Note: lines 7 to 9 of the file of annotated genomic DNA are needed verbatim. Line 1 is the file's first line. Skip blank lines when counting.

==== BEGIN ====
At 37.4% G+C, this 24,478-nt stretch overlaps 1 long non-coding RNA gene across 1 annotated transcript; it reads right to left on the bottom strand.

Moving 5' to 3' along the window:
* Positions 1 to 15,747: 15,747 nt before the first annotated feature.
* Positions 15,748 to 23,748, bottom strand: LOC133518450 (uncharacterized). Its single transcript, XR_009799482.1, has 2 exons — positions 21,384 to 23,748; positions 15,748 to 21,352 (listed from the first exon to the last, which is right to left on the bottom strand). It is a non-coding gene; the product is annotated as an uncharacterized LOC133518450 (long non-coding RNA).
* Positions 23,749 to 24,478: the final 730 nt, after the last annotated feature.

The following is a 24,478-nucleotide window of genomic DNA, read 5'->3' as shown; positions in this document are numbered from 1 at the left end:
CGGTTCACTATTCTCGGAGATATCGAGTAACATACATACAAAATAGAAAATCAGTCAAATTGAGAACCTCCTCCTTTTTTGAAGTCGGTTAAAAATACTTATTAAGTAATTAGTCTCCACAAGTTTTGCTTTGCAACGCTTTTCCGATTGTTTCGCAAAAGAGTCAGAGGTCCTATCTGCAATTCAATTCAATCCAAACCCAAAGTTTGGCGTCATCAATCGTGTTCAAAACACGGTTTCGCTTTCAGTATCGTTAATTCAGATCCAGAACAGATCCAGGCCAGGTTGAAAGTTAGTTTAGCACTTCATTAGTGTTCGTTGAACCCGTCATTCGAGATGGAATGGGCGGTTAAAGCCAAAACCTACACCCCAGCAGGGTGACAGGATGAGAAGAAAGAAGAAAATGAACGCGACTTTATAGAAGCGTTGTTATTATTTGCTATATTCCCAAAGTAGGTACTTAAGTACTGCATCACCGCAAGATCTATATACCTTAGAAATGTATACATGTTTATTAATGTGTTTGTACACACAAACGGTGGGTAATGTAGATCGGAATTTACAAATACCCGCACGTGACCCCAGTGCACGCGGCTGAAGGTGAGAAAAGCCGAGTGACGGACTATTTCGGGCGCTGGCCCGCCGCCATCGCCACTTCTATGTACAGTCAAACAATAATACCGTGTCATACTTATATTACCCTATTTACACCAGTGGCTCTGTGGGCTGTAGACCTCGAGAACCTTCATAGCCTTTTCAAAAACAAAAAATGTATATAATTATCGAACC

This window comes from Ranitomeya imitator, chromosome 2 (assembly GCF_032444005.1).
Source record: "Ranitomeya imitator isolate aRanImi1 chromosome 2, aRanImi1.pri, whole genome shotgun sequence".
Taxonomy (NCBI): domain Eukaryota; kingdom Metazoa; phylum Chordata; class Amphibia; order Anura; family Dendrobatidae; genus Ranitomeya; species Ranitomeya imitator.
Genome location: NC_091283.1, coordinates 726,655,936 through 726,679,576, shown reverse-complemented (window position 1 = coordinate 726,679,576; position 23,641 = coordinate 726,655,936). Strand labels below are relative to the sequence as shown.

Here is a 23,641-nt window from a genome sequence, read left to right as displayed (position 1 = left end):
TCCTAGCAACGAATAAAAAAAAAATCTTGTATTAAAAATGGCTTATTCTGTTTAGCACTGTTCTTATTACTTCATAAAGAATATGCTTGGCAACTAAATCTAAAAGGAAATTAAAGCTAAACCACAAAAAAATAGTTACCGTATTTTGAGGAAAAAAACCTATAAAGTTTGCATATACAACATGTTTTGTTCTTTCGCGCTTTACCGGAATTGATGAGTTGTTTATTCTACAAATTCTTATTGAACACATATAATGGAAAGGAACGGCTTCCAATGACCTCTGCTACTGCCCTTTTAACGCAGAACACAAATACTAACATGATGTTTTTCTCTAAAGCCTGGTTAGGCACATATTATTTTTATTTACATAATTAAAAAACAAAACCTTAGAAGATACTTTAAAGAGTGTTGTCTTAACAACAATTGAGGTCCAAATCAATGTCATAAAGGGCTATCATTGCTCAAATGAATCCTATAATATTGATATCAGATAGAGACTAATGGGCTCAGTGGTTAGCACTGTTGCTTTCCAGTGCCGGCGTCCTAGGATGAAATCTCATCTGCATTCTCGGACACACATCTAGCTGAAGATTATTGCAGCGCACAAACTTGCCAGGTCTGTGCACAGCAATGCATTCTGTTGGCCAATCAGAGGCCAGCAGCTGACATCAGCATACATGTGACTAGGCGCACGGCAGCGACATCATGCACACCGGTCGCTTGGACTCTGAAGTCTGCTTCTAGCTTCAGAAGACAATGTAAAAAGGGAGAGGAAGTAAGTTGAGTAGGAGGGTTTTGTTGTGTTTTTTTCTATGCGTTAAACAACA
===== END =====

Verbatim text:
CGGTTCACTATTCTCGGAGATATCGAGTAACATACATACAAAATAGAAAATCAGTCAAATTGAGAACCTCCTCCTTTTTTGAAGTCGGTTAAAAATACTTATTAAGTAATTAGTCTCCACAAGTTTTGCTTTGCAACGCTTTTCCGATTGTTTCGCAAAAGAGTCAGAGGTCCTATCTGCAATTCAATTCAATCCAAACCCAAAGTTTGGCGTCATCAATCGTGTTCAAAACACGGTTTCGCTTTCAGTATCGTTAATTCAGATCCAGAACAGATCCAGGCCAGGTTGAAAGTTAGTTTAGCACTTCATTAGTGTTCGTTGAACCCGTCATTCGAGATGGAATGGGCGGTTAAAGCCAAAACCTACACCCCAGCAGGGTGACAGGATGAGAAGAAAGAAGAAAATGAACGCGACTTTATAGAAGCGTTGTTATTATTTGCTATATTCCCAAAGTAGGTACTTAAGTACTGCATCACCGCAAGATCTATATACCTTAGAAATGTATACATGTTTATTAATGTGTTTGTACACACAAACGGTGGGTAATGTAGATCGGAATTTACAAATACCCGCACGTGACCCCAGTGCACGCGGCTGAAGGTGAGAAAAGCCGAGTGACGGACTATTTCGGGCGCTGGCCCGCCGCCATCGCCACTTCTATGTACAGTCAAACAATAATACCGTGTCATACTTATATTACCCTATTTACACCAGTGGCTCTGTGGGCTGTAGACCTCGAGAACCTTCATAGCCTTTTCAAAAACAAAAAATGTATATAATTATCGAACC

This window comes from Ranitomeya imitator, chromosome 2 (assembly GCF_032444005.1).
Source record: "Ranitomeya imitator isolate aRanImi1 chromosome 2, aRanImi1.pri, whole genome shotgun sequence".